Friday, April 21, 2006 | There are a few more condos being built in Mission Valley. That wouldn’t be news. But these condos are not your average condos. For a start, they don’t have their own bathrooms. Or bedrooms. Or balconies.

The Hillside Professional Center on Camino Del Rio South are being gutted, refurbished and sold in pieces as office condos. These are essentially office suites that are sold individually to businesses or investors, rather than simply rented like typical office spaces.

It’s a concept that hasn’t been around for a while and went nowhere in the 1980s. But, on the back of a strong commercial real estate market, one company is hoping some small-business owners would prefer to buy, rather than rent, their office space.

Most companies don’t have the resources to own the 10,000 square foot office buildings that house so many businesses around town. Besides renting, there aren’t too many other options out there for small businesses. The attraction: Office condos allow small businesses to buy their own office with the possibility of building equity in the property.

The office condos being built in Mission Valley are the first of their kind to be developed in that neighborhood in a long time. Gary London, president of the London Group Realty Advisors in San Diego, said the office condo concept was first introduced in San Diego in the mid 1980s. The couple of projects that were built were not successful, London said, and the concept was largely abandoned by local developers.

As the market for commercial real estate has strengthened, however, some local companies have begun to revisit the concept and a few office condo buildings have been established around San Diego County.

Voit Development Company purchased the Hillside building in order to sell office condos. Vice President Jon Boland said the company aims to turn a B-minus building into an A-minus building. The company hopes to attract entrepreneurial small-business owners and medical businesses to the properties, which are selling for between $375 and $416 a square foot. Boland said he hopes buyers will be attracted by the tax advantages of owning rather than leasing an office, and by the promise of gaining equity if the commercial real estate market remains strong.

“I’m kind of surprised that the office condo market hasn’t blossomed earlier,” Boland said.

London’s not that surprised. He said that while there are distinct advantages to owning, rather than leasing an office – he should know, he owns an office that is a converted residential condo – there are also some distinct disadvantages.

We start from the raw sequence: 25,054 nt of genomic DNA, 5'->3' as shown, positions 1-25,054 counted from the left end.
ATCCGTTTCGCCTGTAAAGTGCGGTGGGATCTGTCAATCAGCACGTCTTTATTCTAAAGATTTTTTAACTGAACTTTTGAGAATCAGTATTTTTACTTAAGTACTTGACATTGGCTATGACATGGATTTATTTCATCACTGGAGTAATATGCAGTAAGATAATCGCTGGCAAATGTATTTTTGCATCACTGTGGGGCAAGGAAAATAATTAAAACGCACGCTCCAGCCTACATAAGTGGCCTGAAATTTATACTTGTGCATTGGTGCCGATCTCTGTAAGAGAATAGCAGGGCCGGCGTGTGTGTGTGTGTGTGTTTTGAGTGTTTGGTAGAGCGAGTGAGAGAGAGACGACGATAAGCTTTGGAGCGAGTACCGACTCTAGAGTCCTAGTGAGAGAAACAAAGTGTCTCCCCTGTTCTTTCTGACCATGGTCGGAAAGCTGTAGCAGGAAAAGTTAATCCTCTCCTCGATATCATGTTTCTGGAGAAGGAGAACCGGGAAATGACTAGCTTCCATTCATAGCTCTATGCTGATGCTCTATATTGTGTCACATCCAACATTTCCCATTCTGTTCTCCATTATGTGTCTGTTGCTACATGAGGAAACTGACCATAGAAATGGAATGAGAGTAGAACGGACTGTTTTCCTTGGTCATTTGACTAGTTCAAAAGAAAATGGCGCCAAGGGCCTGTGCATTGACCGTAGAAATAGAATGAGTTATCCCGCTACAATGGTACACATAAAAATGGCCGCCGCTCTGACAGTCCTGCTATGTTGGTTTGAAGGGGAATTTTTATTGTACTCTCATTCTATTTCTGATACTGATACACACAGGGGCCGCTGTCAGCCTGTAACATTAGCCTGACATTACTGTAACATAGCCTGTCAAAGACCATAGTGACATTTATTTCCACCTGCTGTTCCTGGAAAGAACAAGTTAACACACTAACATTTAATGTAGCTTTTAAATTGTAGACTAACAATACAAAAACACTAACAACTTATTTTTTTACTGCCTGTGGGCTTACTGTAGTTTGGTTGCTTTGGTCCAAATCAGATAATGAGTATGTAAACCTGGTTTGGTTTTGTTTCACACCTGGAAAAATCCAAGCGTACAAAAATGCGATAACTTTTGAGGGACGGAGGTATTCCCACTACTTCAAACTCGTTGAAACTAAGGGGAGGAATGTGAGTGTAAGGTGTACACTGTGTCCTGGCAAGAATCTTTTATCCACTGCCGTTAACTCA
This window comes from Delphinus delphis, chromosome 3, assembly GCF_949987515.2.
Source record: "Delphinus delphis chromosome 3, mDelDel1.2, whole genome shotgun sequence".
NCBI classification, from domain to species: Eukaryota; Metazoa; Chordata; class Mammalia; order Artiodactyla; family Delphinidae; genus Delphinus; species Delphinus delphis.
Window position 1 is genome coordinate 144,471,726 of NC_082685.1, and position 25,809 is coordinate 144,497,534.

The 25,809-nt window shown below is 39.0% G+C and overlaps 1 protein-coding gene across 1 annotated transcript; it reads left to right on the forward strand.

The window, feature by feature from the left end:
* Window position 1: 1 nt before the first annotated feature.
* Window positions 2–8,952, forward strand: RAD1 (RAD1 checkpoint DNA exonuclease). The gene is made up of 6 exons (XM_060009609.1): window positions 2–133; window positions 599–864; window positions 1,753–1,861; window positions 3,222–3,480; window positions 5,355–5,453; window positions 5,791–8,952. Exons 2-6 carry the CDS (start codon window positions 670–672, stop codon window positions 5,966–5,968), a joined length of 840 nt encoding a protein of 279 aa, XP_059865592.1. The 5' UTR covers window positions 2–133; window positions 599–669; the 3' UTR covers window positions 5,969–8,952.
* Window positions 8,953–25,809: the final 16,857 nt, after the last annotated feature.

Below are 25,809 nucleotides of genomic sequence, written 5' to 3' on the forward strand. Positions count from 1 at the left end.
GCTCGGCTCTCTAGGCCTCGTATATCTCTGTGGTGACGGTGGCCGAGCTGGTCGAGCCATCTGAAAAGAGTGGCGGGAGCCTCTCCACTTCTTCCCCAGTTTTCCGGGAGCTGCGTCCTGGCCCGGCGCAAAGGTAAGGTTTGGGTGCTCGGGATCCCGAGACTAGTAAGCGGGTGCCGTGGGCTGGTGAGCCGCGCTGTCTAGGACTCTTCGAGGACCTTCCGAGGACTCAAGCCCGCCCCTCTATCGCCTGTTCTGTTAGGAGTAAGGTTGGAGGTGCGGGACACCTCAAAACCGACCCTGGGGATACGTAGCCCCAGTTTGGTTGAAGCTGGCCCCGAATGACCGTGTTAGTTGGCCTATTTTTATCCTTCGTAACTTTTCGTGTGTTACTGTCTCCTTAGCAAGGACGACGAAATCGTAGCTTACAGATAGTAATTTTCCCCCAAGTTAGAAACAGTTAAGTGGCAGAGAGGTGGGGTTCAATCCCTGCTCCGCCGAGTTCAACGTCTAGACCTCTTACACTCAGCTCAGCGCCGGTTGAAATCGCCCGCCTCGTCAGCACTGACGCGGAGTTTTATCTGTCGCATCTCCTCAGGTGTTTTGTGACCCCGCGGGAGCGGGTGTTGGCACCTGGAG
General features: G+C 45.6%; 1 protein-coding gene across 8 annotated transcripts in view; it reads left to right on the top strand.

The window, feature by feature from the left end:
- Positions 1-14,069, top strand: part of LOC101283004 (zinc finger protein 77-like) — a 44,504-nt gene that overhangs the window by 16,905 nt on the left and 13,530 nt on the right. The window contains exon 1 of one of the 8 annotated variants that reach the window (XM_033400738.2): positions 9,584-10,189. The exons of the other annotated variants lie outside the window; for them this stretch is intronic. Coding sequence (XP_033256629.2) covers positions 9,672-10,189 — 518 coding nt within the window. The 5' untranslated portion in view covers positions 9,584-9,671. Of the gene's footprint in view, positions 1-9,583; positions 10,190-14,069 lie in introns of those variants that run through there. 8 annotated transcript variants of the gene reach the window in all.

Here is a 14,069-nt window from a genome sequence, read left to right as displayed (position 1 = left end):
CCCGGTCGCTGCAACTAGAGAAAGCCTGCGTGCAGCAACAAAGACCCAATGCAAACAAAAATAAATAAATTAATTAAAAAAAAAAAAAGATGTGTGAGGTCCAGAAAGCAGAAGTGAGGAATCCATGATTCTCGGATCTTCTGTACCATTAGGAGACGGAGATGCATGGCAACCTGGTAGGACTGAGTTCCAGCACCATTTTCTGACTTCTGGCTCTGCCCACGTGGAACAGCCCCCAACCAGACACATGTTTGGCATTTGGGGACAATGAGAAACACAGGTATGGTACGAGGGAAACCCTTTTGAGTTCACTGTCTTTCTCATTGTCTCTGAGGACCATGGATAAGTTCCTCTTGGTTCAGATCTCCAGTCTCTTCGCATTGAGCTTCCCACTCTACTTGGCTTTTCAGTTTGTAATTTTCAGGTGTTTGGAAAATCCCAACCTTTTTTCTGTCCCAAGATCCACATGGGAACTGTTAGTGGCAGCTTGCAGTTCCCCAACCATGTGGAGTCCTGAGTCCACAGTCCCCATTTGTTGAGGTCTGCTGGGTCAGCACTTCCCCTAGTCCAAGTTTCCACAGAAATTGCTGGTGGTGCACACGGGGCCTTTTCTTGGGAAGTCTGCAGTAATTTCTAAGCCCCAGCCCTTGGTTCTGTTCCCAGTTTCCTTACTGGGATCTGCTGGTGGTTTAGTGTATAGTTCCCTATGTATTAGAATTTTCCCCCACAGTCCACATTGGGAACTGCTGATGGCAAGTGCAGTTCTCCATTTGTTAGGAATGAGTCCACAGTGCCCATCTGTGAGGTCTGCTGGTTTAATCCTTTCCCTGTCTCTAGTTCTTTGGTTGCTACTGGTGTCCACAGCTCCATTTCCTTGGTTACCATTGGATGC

“There’s a huge downside to office condos, and that is that it’s sort of anti-capitalist,” he said.

London explained that companies that buy office condos may find themselves squeezed for space as they expand. Such properties are perfect for some professions, such as doctors, whose businesses often stay the same size for their entire career, London said, but other ambitious start-ups and small businesses could soon outgrow a modest office condo.

Once outgrown, an office condo can prove difficult to offload, London cautioned. The re-sale market for such properties is not as large as, say, the market for residential condos because there are simply less buyers out there. Condo offices are a niche market, London said, so buyers with expansion plans are taking on a significant risk by buying rather than leasing their office space.

Nevertheless, London’s confident about the resurrection of the condo office concept.

“For the first time ever in my career, I believe that there’s an opportunity in this market,” he said.

Condos – the ones people live in – have seen extraordinary gains in value over the last few years, and though the residential condo market has noticeably slowed of late, San Diegans have been sent a clear message that there’s money to be made by owning property in the city. Alan Gin, a professor of economics at the University of San Diego’s Burnham-Moores Center for Real Estate, said some spill-over effect by investors from the residential real estate market, into what he said is a strong commercial market, is understandable.

“Even people in business would rather own, and given the high price of commercial space here, it makes sense that instead of buying the whole building, you just buy part of it,” Gin said.

If the Mission Valley properties turn out to be a viable investment, Boland said his company will be looking for more sites to develop. He said it’s also likely that other developers will jump on the bandwagon and convert commercial properties into office condos.

“There are a lot of companies that want to do this, we’re going to see more and more of it,” Boland said.

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